Development and Characterization of a Surgical Mouse Model of Reflux Esophagitis and Barrett's Esophagus

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13 Citations (Scopus)

Abstract

Ideally, an animal model of Barrett's esophagus should recapitulate the human disease histologically and immunohistochemically, and be readily susceptible to genetic manipulation. We have developed such a model using a strain of mice commonly used for transgenic and knockout manipulations. We induced reflux by esophagojejunostomy (EJ) in 20 C57Bl/6 mice. At defined time points, sections of the esophagus were stained with H&E and Alcian blue, and immunohistochemical staining was performed for Sox9 (a transcription factor in Barrett's metaplasia), cytokeratin (CK) 8/18 (a columnar marker) and CK14 (a squamous marker). Procedural mortality was 40% for the first ten animals, 20% for the next 10. Reflux esophagitis developed by 13 weeks, and intestinal metaplasia with goblet cells developed by 34 weeks. The metaplasia expressed CK8/18, but not CK14, and exhibited nuclear immunostaining for Sox9. Nuclear Sox9 was also seen in scattered basal cells of squamous epithelium close to the EJ anastomosis. EJ can be performed successfully in C57Bl/6 mice, resulting in reflux esophagitis and intestinal metaplasia that exhibits phenotypic and molecular features of human Barrett's metaplasia. This surgical model in a mouse strain that is easy to manipulate genetically should be a valuable tool for studying the pathogenesis of Barrett's esophagus.

Original languageEnglish (US)
Pages (from-to)234-241
Number of pages8
JournalJournal of Gastrointestinal Surgery
Volume18
Issue number2
DOIs
StatePublished - Feb 2014

Fingerprint

Anatomic Models
Peptic Esophagitis
Barrett Esophagus
Metaplasia
Keratin-8
Keratin-18
Alcian Blue
Goblet Cells
Esophagus
Transcription Factors
Epithelium
Animal Models
Epithelial Cells
Staining and Labeling
Mortality

Keywords

  • Barrett's esophagus
  • Mouse
  • Reflux esophagitis

ASJC Scopus subject areas

  • Surgery
  • Gastroenterology

Cite this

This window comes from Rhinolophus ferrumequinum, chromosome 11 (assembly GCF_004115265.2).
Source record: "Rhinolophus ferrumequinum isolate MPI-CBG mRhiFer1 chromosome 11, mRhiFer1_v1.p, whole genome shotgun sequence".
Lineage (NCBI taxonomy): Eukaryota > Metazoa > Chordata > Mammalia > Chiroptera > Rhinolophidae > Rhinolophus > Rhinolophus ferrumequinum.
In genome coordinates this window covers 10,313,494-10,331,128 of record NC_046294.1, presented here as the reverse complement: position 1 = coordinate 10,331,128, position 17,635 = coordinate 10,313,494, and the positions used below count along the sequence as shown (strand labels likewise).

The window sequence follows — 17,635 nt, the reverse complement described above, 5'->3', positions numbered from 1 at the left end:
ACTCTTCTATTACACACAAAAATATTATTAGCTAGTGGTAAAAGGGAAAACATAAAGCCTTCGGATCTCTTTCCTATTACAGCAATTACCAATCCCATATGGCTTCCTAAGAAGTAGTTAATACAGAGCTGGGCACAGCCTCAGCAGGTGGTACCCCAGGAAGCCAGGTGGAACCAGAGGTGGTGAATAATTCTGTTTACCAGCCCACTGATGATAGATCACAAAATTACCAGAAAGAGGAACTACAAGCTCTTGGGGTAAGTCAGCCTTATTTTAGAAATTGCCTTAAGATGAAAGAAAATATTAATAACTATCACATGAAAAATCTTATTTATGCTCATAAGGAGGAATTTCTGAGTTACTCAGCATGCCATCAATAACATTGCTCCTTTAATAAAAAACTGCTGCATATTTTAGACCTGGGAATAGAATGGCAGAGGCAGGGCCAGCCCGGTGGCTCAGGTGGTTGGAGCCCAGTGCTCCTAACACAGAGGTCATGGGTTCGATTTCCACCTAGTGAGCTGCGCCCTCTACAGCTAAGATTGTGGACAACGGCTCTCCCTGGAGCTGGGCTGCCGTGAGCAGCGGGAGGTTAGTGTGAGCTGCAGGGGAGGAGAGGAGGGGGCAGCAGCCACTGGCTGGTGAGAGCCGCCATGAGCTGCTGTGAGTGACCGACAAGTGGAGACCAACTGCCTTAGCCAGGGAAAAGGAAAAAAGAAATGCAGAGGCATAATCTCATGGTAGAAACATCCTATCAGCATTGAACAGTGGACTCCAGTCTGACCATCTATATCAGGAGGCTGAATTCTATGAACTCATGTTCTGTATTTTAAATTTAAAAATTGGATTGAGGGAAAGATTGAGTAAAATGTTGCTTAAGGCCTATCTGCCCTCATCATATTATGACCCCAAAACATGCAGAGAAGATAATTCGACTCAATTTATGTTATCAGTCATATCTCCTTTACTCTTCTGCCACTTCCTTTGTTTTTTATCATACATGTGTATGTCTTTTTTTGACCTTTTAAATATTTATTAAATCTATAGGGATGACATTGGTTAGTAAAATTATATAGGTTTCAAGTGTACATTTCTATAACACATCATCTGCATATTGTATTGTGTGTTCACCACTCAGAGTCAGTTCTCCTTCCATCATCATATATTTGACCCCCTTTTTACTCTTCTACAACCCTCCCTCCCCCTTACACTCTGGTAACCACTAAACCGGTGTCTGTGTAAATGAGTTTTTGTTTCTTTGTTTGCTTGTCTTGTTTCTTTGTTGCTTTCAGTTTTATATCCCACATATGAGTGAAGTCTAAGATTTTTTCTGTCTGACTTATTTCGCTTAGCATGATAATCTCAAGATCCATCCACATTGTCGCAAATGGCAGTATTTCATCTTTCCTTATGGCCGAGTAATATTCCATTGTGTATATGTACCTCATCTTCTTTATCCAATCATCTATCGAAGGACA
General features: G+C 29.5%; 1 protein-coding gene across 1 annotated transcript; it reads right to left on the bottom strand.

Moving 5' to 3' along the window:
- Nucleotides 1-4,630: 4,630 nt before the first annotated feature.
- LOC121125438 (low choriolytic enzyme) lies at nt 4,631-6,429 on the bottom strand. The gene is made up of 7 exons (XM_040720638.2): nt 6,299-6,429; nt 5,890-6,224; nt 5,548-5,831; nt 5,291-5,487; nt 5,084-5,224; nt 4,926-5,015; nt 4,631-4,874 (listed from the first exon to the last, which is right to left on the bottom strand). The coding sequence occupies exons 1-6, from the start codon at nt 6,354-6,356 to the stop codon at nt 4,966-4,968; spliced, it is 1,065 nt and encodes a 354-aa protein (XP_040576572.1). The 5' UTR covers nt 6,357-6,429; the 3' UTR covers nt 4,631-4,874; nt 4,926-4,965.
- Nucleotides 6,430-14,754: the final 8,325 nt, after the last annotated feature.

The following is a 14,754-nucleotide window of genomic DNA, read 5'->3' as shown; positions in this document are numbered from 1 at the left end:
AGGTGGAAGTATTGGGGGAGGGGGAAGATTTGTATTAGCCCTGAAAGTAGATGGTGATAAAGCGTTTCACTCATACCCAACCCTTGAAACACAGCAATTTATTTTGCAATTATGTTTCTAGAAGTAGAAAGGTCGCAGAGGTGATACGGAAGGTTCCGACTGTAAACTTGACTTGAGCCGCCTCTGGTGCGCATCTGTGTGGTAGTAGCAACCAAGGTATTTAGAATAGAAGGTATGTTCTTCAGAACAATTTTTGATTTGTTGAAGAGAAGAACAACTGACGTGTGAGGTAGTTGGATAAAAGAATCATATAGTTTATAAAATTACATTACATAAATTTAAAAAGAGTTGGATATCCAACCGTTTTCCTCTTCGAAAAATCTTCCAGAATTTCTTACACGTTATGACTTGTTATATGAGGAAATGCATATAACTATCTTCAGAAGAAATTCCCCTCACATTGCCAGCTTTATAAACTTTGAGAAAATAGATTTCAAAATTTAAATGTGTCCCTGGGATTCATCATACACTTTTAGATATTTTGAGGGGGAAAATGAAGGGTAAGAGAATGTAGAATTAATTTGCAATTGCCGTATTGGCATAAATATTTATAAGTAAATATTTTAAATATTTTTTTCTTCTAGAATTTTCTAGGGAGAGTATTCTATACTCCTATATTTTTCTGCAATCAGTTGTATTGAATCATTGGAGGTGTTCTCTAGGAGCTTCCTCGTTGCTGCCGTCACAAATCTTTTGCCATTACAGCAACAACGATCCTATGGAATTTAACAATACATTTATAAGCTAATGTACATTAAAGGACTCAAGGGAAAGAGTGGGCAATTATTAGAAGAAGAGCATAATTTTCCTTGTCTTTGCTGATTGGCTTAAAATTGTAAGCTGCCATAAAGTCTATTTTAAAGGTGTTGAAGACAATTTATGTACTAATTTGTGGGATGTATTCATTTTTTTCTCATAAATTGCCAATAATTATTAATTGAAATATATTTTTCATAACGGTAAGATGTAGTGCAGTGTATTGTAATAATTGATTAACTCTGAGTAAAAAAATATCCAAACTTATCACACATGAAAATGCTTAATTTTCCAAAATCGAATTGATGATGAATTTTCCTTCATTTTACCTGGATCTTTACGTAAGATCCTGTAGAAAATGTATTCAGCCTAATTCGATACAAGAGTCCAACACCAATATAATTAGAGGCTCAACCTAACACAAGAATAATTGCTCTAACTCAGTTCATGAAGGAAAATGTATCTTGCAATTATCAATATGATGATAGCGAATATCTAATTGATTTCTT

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abstract = "Ideally, an animal model of Barrett's esophagus should recapitulate the human disease histologically and immunohistochemically, and be readily susceptible to genetic manipulation. We have developed such a model using a strain of mice commonly used for transgenic and knockout manipulations. We induced reflux by esophagojejunostomy (EJ) in 20 C57Bl/6 mice. At defined time points, sections of the esophagus were stained with H&E and Alcian blue, and immunohistochemical staining was performed for Sox9 (a transcription factor in Barrett's metaplasia), cytokeratin (CK) 8/18 (a columnar marker) and CK14 (a squamous marker). Procedural mortality was 40{\%} for the first ten animals, 20{\%} for the next 10. Reflux esophagitis developed by 13 weeks, and intestinal metaplasia with goblet cells developed by 34 weeks. The metaplasia expressed CK8/18, but not CK14, and exhibited nuclear immunostaining for Sox9. Nuclear Sox9 was also seen in scattered basal cells of squamous epithelium close to the EJ anastomosis. EJ can be performed successfully in C57Bl/6 mice, resulting in reflux esophagitis and intestinal metaplasia that exhibits phenotypic and molecular features of human Barrett's metaplasia. This surgical model in a mouse strain that is easy to manipulate genetically should be a valuable tool for studying the pathogenesis of Barrett's esophagus.",
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